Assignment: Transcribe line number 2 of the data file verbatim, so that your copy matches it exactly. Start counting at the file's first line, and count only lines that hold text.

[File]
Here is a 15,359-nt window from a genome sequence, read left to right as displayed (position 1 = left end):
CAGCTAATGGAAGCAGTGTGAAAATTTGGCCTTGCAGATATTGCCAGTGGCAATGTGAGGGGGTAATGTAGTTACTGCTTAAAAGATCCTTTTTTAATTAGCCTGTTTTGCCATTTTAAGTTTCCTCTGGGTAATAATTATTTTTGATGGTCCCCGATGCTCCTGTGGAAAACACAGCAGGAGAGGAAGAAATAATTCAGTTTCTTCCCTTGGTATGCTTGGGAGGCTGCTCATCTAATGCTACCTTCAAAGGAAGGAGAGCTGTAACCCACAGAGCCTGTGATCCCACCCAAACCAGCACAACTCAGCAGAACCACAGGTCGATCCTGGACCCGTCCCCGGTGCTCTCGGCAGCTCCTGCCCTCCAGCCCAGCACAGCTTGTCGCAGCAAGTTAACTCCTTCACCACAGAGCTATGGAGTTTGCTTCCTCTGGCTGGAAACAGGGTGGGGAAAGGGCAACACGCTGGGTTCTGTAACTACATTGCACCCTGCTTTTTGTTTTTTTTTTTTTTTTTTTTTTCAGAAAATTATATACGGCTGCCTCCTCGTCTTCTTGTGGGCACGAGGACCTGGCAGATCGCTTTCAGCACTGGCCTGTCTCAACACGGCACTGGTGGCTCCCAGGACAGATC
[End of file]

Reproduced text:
CAGCTAATGGAAGCAGTGTGAAAATTTGGCCTTGCAGATATTGCCAGTGGCAATGTGAGGGGGTAATGTAGTTACTGCTTAAAAGATCCTTTTTTAATTAGCCTGTTTTGCCATTTTAAGTTTCCTCTGGGTAATAATTATTTTTGATGGTCCCCGATGCTCCTGTGGAAAACACAGCAGGAGAGGAAGAAATAATTCAGTTTCTTCCCTTGGTATGCTTGGGAGGCTGCTCATCTAATGCTACCTTCAAAGGAAGGAGAGCTGTAACCCACAGAGCCTGTGATCCCACCCAAACCAGCACAACTCAGCAGAACCACAGGTCGATCCTGGACCCGTCCCCGGTGCTCTCGGCAGCTCCTGCCCTCCAGCCCAGCACAGCTTGTCGCAGCAAGTTAACTCCTTCACCACAGAGCTATGGAGTTTGCTTCCTCTGGCTGGAAACAGGGTGGGGAAAGGGCAACACGCTGGGTTCTGTAACTACATTGCACCCTGCTTTTTGTTTTTTTTTTTTTTTTTTTTTTCAGAAAATTATATACGGCTGCCTCCTCGTCTTCTTGTGGGCACGAGGACCTGGCAGATCGCTTTCAGCACTGGCCTGTCTCAACACGGCACTGGTGGCTCCCAGGACAGATC